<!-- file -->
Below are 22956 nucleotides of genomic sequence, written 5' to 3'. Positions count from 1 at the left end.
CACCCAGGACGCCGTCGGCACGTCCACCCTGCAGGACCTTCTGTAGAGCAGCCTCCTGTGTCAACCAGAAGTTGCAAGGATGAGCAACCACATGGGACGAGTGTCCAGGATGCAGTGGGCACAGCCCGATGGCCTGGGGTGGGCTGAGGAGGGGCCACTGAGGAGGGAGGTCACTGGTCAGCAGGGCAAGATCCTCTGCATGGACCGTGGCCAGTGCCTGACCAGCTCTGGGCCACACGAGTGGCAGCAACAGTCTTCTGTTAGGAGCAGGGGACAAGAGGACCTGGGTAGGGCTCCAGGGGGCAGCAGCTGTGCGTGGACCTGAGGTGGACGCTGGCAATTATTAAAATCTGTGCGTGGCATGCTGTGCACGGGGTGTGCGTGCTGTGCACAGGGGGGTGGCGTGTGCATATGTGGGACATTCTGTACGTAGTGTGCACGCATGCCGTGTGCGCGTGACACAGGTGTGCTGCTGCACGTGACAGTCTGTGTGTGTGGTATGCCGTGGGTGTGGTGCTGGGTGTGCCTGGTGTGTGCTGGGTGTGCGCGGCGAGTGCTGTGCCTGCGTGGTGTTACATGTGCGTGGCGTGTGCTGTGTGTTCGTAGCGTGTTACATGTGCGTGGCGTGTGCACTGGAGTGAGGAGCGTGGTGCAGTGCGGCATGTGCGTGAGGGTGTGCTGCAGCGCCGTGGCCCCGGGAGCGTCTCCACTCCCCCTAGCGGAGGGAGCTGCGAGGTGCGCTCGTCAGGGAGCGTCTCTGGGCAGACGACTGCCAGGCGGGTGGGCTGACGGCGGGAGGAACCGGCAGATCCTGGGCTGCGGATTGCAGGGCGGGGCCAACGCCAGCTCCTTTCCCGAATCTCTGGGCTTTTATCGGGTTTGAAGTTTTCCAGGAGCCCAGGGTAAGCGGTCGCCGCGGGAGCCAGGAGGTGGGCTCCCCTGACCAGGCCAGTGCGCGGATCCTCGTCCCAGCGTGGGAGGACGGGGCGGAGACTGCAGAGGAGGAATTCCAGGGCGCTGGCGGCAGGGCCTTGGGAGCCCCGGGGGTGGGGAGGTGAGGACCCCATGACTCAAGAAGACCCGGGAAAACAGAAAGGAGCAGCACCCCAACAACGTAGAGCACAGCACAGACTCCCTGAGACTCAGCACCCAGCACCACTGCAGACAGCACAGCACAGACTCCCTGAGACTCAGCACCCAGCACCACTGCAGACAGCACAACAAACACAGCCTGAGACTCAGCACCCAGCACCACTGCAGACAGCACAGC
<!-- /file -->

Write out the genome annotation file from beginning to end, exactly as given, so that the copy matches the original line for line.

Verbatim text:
Below are 22956 nucleotides of genomic sequence, written 5' to 3'. Positions count from 1 at the left end.
CACCCAGGACGCCGTCGGCACGTCCACCCTGCAGGACCTTCTGTAGAGCAGCCTCCTGTGTCAACCAGAAGTTGCAAGGATGAGCAACCACATGGGACGAGTGTCCAGGATGCAGTGGGCACAGCCCGATGGCCTGGGGTGGGCTGAGGAGGGGCCACTGAGGAGGGAGGTCACTGGTCAGCAGGGCAAGATCCTCTGCATGGACCGTGGCCAGTGCCTGACCAGCTCTGGGCCACACGAGTGGCAGCAACAGTCTTCTGTTAGGAGCAGGGGACAAGAGGACCTGGGTAGGGCTCCAGGGGGCAGCAGCTGTGCGTGGACCTGAGGTGGACGCTGGCAATTATTAAAATCTGTGCGTGGCATGCTGTGCACGGGGTGTGCGTGCTGTGCACAGGGGGGTGGCGTGTGCATATGTGGGACATTCTGTACGTAGTGTGCACGCATGCCGTGTGCGCGTGACACAGGTGTGCTGCTGCACGTGACAGTCTGTGTGTGTGGTATGCCGTGGGTGTGGTGCTGGGTGTGCCTGGTGTGTGCTGGGTGTGCGCGGCGAGTGCTGTGCCTGCGTGGTGTTACATGTGCGTGGCGTGTGCTGTGTGTTCGTAGCGTGTTACATGTGCGTGGCGTGTGCACTGGAGTGAGGAGCGTGGTGCAGTGCGGCATGTGCGTGAGGGTGTGCTGCAGCGCCGTGGCCCCGGGAGCGTCTCCACTCCCCCTAGCGGAGGGAGCTGCGAGGTGCGCTCGTCAGGGAGCGTCTCTGGGCAGACGACTGCCAGGCGGGTGGGCTGACGGCGGGAGGAACCGGCAGATCCTGGGCTGCGGATTGCAGGGCGGGGCCAACGCCAGCTCCTTTCCCGAATCTCTGGGCTTTTATCGGGTTTGAAGTTTTCCAGGAGCCCAGGGTAAGCGGTCGCCGCGGGAGCCAGGAGGTGGGCTCCCCTGACCAGGCCAGTGCGCGGATCCTCGTCCCAGCGTGGGAGGACGGGGCGGAGACTGCAGAGGAGGAATTCCAGGGCGCTGGCGGCAGGGCCTTGGGAGCCCCGGGGGTGGGGAGGTGAGGACCCCATGACTCAAGAAGACCCGGGAAAACAGAAAGGAGCAGCACCCCAACAACGTAGAGCACAGCACAGACTCCCTGAGACTCAGCACCCAGCACCACTGCAGACAGCACAGCACAGACTCCCTGAGACTCAGCACCCAGCACCACTGCAGACAGCACAACAAACACAGCCTGAGACTCAGCACCCAGCACCACTGCAGACAGCACAGC